(Reuters) - Canadian Oil Sands Ltd COS.TO set a 2016 capital expenditure budget that was 35 percent lower than what it expected to spend this year, becoming the latest North American energy company to further tighten its belt as oil prices slump.
Canadian Oil Sands said lower production costs at the Syncrude oil sands project - Canada’s largest single-source producer of synthetic oil - helped it cut its capex target to C$295 million ($221 million) for 2016 from C$451 million estimated for 2015.
The company, which owns about 37 percent of the Syncrude project, is facing a hostile bid from Suncor Energy Inc (SU.TO), which holds 12 percent of the project.
Canadian Oil Sands will explore options that give its shareholders a “fair value” for its assets, which is not offered by Suncor’s bid, Chief Executive Ryan Kubik said on a conference call on Tuesday.
“Syncrude’s ability to reduce costs and respond to the lower oil price environment is exceeding market expectations,” Kubik said in a statement.
As companies brace for a longer-than-expected slump in oil prices and adjust to the new reality of oil at near $40 per barrel, they are spending less on drilling and completing new wells and cutting vendor costs.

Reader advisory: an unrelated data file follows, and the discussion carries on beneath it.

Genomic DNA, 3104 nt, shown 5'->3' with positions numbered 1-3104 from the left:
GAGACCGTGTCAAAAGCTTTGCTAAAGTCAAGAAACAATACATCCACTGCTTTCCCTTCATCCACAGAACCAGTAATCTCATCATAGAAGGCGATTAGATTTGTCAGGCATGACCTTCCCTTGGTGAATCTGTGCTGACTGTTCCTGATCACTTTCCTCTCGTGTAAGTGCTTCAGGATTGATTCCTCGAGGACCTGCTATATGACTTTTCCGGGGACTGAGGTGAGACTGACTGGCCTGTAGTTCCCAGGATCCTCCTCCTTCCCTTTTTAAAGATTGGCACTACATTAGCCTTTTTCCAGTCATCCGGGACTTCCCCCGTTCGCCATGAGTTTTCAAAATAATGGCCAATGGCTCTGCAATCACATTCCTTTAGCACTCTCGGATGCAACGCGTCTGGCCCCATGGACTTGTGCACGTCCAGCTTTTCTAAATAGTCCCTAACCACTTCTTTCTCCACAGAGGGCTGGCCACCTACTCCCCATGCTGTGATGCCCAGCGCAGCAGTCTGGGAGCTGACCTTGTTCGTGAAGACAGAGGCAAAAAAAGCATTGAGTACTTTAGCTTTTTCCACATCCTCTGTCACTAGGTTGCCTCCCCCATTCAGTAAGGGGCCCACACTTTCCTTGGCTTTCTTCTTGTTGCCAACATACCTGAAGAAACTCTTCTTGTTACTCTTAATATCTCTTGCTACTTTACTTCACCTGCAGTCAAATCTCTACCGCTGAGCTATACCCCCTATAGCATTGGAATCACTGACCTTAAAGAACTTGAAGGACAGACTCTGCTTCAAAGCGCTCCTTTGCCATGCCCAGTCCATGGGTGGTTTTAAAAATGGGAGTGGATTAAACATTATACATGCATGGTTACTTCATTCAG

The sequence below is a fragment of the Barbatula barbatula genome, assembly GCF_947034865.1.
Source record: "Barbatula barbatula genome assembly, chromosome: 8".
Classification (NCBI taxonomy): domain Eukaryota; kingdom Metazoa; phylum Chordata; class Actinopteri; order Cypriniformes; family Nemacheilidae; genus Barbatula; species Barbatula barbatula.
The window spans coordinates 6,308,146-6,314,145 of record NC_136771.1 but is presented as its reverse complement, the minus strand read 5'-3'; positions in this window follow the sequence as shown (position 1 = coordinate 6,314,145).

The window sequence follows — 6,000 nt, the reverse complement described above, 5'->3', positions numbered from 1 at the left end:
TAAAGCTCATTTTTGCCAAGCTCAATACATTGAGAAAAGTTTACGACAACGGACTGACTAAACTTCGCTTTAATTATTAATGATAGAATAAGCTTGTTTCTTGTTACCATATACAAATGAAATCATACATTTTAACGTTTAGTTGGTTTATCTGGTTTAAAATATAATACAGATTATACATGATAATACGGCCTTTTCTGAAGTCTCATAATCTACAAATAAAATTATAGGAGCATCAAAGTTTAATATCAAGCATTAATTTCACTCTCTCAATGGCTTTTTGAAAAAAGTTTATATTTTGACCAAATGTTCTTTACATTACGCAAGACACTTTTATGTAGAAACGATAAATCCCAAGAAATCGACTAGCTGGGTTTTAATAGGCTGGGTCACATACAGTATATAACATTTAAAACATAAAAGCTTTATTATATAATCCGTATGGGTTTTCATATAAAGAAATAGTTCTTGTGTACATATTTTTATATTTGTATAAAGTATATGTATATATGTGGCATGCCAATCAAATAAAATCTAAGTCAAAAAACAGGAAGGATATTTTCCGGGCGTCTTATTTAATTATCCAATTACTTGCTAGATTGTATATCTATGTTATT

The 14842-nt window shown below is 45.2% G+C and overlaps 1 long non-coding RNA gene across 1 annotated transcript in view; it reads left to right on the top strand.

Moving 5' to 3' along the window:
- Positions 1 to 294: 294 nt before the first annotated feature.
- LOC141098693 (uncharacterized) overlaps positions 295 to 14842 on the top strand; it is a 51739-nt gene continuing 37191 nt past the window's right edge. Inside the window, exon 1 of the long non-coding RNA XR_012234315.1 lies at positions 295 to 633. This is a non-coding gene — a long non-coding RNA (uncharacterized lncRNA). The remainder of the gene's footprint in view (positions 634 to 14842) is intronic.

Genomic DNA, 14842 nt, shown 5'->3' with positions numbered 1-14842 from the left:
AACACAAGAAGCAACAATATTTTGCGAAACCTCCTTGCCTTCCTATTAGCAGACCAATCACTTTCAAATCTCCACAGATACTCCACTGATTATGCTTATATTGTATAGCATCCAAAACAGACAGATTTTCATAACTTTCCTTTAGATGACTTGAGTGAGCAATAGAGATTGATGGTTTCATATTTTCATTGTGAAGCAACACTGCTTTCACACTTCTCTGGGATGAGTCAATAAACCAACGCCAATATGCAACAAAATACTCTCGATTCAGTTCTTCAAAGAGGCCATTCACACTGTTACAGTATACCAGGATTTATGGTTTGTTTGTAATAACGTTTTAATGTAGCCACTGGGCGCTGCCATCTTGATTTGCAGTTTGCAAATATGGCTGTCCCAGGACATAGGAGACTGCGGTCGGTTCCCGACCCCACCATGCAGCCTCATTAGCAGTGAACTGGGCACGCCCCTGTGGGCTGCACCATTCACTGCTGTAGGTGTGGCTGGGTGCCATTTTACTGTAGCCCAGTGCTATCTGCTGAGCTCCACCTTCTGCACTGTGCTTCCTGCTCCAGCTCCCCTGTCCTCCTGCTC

Canadian companies including Canadian Natural Resources Ltd (CNQ.TO) have outlined smaller budgets for 2016, while top American shale producers such as Devon Energy Corp (DVN.N) have released preliminary budgets that are sharply lower from 2015.
Canadian Oil Sands said even if West Texas Intermediate prices remained below $45 per barrel, it could “fully fund all costs, including capital expenditures and the current dividend.”
The company expects to generate C$338 million in free cash flow, based on the 2016 budget, which assumes production of 38.6 million barrels - about 10 percent higher than that estimated for 2015.
Syncrude is an important piece in Suncor’s C$4.3 billion bid for Canadian Oil Sands. If the bid succeeds, Suncor will gain control of nearly half of the project.
Suncor went hostile on Oct. 5. Two days later, Canadian Oil Sands adopted a poison pill, or shareholder rights plan. Regulators have granted Canadian Oil Sands’ shareholders an extra month to review the bid.
The company’s shares closed at C$8.56 on Monday. Up to Monday’s close, the stock had risen about 38 percent since Suncor went hostile.
Reporting by Sneha Banerjee in Bengaluru; additional reporting by Tanvi Mehta; Editing by Sayantani Ghosh and Kirti Pandey